Perfect for preserving
Keeping fresh foods on hand year-round
By Rick Field
Some people have the idea that preserving is
difficult, or expensive, or unsafe, or requires lots of
patience and space. These are all misperceptions.
Trust me—I know. armed with little more than
enthusiasm and nostalgia, I started a pickle company in the galley kitchen of my tiny apartment in
Brooklyn, New York. all you need are a couple of
pots, a few inexpensive and easy-to-find tools and
fresh produce. It’s that simple to start home canning.
my love for pickles, both eating and making
them, was kindled by a family tradition. When I was
a child, my folks and I spent many a sultry summer
night canning together at our house in vermont. We
made New england classics such as sliced dill pickles
and pickled green beans, which we called dilly beans
(see recipe on next page). We’d listen to the Red Sox
game on the radio as we sterilized the jars, washed
our garden-grown vegetables and measured spices.
my memories of the entire experience—the fragrant
evenings, the shared family activity, the delicious
results—stayed with me as I grew up.
Now, as Ceo of Rick’s picks, I have learned
some practical know-how about the art of preserving, whether it be pickles, other vegetables or fruits.
First, it is a straightforward and safe process. Some
people are nervous to give it a try due to worries
Mixed Berry Jam
4 cups raspberries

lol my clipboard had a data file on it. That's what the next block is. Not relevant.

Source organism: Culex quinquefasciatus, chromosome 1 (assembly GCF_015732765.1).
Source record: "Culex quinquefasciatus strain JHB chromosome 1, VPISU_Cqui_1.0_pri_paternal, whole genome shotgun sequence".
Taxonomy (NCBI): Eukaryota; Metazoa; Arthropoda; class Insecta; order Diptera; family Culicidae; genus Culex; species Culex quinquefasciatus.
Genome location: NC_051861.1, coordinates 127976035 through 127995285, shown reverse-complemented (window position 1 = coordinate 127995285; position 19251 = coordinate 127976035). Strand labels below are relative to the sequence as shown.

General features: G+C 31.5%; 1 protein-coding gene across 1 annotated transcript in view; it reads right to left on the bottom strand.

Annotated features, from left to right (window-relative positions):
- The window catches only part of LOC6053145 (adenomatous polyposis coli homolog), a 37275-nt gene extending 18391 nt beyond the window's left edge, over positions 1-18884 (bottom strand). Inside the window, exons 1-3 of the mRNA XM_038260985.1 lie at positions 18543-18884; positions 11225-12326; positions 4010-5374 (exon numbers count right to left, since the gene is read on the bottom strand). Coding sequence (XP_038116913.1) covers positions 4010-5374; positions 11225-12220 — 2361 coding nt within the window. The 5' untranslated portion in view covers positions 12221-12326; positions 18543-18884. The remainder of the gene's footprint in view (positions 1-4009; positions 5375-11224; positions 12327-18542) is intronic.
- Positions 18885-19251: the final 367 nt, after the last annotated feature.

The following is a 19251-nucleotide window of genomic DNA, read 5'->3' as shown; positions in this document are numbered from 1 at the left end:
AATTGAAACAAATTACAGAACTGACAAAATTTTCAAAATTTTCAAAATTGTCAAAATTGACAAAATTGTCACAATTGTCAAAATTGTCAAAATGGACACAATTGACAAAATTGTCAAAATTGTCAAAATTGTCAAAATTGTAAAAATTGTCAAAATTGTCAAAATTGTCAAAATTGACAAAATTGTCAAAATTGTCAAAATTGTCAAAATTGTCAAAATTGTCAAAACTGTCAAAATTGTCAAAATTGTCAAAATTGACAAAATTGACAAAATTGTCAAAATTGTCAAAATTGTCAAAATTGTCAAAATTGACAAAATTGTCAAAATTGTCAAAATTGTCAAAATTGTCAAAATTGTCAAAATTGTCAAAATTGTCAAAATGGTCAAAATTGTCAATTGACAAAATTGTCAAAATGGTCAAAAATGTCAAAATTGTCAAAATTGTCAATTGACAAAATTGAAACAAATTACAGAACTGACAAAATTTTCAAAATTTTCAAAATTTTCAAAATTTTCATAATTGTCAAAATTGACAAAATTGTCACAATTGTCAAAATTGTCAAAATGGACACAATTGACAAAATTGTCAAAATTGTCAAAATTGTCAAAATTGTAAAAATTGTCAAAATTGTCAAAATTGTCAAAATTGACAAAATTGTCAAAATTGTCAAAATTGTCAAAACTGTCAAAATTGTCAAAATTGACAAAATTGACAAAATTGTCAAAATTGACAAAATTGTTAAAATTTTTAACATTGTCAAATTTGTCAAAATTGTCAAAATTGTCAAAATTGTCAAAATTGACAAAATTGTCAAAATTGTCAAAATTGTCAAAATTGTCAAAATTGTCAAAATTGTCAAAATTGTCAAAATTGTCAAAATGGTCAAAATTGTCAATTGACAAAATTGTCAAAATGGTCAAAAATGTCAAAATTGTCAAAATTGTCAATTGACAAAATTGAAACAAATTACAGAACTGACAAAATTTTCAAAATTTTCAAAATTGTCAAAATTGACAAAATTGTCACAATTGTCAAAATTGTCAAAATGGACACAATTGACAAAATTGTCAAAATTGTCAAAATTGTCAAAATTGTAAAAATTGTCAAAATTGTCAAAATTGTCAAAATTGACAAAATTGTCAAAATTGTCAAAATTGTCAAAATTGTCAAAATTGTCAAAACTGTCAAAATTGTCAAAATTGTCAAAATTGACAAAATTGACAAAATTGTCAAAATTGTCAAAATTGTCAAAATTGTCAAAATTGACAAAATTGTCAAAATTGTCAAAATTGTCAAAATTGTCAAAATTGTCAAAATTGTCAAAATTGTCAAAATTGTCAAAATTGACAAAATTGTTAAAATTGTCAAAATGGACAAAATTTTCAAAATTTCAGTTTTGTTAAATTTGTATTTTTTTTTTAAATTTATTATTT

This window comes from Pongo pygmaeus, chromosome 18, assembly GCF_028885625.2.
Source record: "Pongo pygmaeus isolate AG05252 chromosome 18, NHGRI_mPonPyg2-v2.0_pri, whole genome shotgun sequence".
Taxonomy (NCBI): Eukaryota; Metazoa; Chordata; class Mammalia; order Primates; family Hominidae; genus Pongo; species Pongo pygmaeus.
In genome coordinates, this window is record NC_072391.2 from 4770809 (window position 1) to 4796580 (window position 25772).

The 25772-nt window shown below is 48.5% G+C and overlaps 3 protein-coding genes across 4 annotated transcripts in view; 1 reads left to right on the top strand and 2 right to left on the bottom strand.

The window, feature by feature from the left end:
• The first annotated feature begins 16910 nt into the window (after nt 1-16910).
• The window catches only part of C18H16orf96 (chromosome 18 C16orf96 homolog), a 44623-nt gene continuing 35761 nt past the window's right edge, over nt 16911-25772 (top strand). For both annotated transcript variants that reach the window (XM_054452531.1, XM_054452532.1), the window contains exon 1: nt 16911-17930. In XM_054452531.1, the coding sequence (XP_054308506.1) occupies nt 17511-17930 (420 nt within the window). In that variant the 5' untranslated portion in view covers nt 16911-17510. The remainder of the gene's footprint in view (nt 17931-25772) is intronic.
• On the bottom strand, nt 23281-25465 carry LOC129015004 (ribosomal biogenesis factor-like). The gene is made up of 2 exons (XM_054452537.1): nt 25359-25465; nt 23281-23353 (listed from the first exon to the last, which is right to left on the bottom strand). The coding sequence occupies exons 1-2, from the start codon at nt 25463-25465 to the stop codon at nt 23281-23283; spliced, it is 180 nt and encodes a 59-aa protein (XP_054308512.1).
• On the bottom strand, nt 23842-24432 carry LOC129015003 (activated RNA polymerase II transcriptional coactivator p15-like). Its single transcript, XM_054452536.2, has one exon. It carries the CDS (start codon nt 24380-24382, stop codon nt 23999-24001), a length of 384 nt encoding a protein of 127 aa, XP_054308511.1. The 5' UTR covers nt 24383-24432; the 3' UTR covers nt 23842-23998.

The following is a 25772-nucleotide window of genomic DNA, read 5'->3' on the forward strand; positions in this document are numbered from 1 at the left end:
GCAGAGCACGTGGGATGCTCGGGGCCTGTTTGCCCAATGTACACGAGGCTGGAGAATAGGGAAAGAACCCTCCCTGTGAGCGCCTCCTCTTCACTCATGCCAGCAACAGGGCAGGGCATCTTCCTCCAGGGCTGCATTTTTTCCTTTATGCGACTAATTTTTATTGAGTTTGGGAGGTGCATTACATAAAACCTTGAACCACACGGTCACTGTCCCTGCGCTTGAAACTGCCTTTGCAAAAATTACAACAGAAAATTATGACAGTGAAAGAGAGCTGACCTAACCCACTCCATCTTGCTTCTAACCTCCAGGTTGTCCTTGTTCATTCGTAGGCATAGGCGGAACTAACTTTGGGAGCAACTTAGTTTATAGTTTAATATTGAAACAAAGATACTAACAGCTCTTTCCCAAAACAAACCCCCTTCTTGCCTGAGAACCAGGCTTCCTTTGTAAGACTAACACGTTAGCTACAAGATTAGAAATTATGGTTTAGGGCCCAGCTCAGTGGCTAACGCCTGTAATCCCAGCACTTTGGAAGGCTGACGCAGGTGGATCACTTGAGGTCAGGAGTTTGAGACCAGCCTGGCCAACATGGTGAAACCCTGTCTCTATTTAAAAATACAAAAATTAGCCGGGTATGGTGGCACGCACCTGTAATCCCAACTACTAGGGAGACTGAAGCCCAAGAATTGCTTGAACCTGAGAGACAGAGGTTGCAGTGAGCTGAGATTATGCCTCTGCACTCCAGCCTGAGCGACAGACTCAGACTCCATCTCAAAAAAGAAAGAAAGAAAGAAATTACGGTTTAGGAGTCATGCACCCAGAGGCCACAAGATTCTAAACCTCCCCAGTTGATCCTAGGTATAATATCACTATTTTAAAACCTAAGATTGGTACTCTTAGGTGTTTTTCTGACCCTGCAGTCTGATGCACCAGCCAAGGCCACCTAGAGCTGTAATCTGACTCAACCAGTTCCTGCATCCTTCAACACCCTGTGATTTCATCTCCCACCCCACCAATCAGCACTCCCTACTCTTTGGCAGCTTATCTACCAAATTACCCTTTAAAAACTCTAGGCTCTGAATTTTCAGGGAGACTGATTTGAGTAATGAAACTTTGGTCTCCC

4 cups blackberries
4 cups blueberries
3 cups sugar
¾ cup fresh lemon juice
Have ready hot, sterilized jars and their lids. Insert a
rack into a canner pot. Fill the pot about two-thirds
full with water and bring to a boil over high heat.
In a large nonreactive saucepan, gently toss together
the berries, sugar and lemon juice. Bring to a boil over
medium-high heat, reduce the heat to medium and
cook, uncovered, stirring frequently, until the jam has
thickened, about 15 minutes. It will continue to thicken
as it cools.
Ladle the hot jam into the jars, leaving ¼ inch of space
at the top (known as headspace). Run a thin nonmetallic spatula or a chopstick around the inside edge of
each jar to release any air bubbles trapped inside, and
then adjust the headspace if necessary. Wipe the rims
clean and seal tightly with the lids.
Follow the processing and cooling procedures listed
in the Dilly Beans recipe, processing the jars for 10
minutes. The sealed jars can be stored in a cool, dark
place for up to one year. If a seal has failed, store the
jar in the refrigerator for up to one month.
Makes six half-pint jars.
50 The Costco Connection AUGUST 2010
about spoilage and botulism. Instructions for sterilizing jars, lids and equipment, and for making
adjustments when working at higher altitudes, are
always included with the box that the jars come in
and in books on the subject. Follow the guidelines
and you’ll create products that are safe to eat.
Next, there is no such thing as a bad experi-
ment. I’ve tried plenty of flavor combinations that
didn’t work out, but so what? Be creative and dis-
cover what you like.
most important, there is simply no better way
than canning to capture the fresh taste of a favorite
vegetable or fruit long after its growing season. The
sight (and flat-out beauty) of the finished jars of
pickles, with the spices, herbs and vegetables resting
in brine inside a mason jar, is as meaningful today
as it was for previous generations.
This hands-on culinary craft feels more important and rewarding than ever. here are some recipes
for you to try, featured in Williams-Sonoma The Art
of Preserving. C
Rick Field is CEO of Rick’s Picks and co-author of
Williams-Sonoma The art of preserving. For more
information about Rick’s Picks, visit www.rickspicks
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